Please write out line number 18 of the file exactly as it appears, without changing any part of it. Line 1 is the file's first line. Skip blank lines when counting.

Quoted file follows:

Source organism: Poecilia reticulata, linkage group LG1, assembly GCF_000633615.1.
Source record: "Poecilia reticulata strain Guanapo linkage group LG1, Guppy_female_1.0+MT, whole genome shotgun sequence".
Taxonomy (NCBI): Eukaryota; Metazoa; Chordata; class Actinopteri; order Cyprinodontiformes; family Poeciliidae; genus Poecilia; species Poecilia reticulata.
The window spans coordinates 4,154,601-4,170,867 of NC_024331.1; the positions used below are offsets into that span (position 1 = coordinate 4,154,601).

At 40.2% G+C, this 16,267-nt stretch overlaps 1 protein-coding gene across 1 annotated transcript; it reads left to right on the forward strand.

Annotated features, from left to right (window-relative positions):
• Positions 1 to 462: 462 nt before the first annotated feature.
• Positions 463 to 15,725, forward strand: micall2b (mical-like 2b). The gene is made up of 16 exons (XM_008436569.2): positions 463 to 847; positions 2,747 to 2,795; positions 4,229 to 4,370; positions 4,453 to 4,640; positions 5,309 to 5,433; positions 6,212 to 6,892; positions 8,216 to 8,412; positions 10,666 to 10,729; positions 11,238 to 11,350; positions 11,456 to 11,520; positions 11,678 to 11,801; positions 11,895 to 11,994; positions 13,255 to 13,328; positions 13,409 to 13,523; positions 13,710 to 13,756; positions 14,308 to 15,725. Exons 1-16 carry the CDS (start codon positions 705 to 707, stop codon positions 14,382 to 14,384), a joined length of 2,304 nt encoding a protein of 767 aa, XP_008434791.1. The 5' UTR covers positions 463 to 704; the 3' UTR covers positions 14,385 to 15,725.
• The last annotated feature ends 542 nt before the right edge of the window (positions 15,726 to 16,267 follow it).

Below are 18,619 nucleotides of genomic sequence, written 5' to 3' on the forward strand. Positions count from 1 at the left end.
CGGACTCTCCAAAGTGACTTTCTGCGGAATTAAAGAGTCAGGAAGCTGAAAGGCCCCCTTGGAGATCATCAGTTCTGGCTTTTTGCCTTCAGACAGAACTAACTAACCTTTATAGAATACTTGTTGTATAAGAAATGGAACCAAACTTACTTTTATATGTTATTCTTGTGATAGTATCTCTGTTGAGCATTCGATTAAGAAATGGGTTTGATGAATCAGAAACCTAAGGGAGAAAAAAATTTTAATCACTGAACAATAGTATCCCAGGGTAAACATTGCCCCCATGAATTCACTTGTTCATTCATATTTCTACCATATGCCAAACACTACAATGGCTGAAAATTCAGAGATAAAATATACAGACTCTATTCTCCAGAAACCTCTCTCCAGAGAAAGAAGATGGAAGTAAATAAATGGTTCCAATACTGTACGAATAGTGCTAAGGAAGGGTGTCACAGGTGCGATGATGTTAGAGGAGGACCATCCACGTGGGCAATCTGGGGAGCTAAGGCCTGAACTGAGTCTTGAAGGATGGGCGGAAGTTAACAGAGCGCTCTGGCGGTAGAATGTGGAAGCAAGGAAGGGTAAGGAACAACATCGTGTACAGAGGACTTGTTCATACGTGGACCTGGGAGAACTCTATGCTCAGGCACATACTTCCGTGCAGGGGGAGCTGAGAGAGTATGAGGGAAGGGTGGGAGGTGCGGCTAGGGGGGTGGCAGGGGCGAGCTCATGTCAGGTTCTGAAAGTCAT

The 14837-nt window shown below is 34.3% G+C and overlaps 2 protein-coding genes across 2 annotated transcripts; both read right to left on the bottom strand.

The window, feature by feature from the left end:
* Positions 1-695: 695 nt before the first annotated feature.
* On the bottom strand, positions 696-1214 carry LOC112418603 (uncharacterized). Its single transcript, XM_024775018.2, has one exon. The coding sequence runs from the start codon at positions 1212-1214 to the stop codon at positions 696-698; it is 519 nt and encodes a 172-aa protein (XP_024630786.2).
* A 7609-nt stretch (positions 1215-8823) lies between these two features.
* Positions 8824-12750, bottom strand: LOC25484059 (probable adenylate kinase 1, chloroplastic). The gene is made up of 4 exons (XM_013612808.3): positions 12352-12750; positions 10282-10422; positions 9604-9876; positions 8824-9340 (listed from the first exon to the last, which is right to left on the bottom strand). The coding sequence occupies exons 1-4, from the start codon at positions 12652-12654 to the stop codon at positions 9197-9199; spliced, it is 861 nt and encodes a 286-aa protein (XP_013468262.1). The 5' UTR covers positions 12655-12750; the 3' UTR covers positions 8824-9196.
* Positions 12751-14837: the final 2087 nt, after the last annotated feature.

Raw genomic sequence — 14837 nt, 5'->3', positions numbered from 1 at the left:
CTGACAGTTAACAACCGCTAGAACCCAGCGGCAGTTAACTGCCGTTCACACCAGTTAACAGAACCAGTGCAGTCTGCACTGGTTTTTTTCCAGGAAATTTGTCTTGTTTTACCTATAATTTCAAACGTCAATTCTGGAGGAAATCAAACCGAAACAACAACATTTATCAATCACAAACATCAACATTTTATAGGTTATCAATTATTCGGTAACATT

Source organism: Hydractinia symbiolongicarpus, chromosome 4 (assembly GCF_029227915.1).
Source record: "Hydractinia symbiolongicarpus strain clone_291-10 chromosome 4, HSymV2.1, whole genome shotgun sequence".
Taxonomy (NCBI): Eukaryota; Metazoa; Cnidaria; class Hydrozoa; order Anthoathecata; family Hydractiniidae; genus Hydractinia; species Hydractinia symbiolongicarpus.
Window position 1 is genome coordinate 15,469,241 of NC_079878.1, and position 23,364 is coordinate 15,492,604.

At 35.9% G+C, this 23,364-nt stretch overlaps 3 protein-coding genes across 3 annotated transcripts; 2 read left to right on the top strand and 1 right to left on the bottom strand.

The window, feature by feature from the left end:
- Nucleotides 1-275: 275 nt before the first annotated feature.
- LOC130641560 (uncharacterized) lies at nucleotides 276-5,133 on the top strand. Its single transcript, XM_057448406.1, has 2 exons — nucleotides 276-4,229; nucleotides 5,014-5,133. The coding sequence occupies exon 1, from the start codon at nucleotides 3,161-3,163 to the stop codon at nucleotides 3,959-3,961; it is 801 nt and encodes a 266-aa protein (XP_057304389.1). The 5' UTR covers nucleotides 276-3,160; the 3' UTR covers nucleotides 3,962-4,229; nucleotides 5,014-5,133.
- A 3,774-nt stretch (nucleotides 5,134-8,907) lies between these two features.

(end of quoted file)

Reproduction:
* Positions 12751-14837: the final 2087 nt, after the last annotated feature.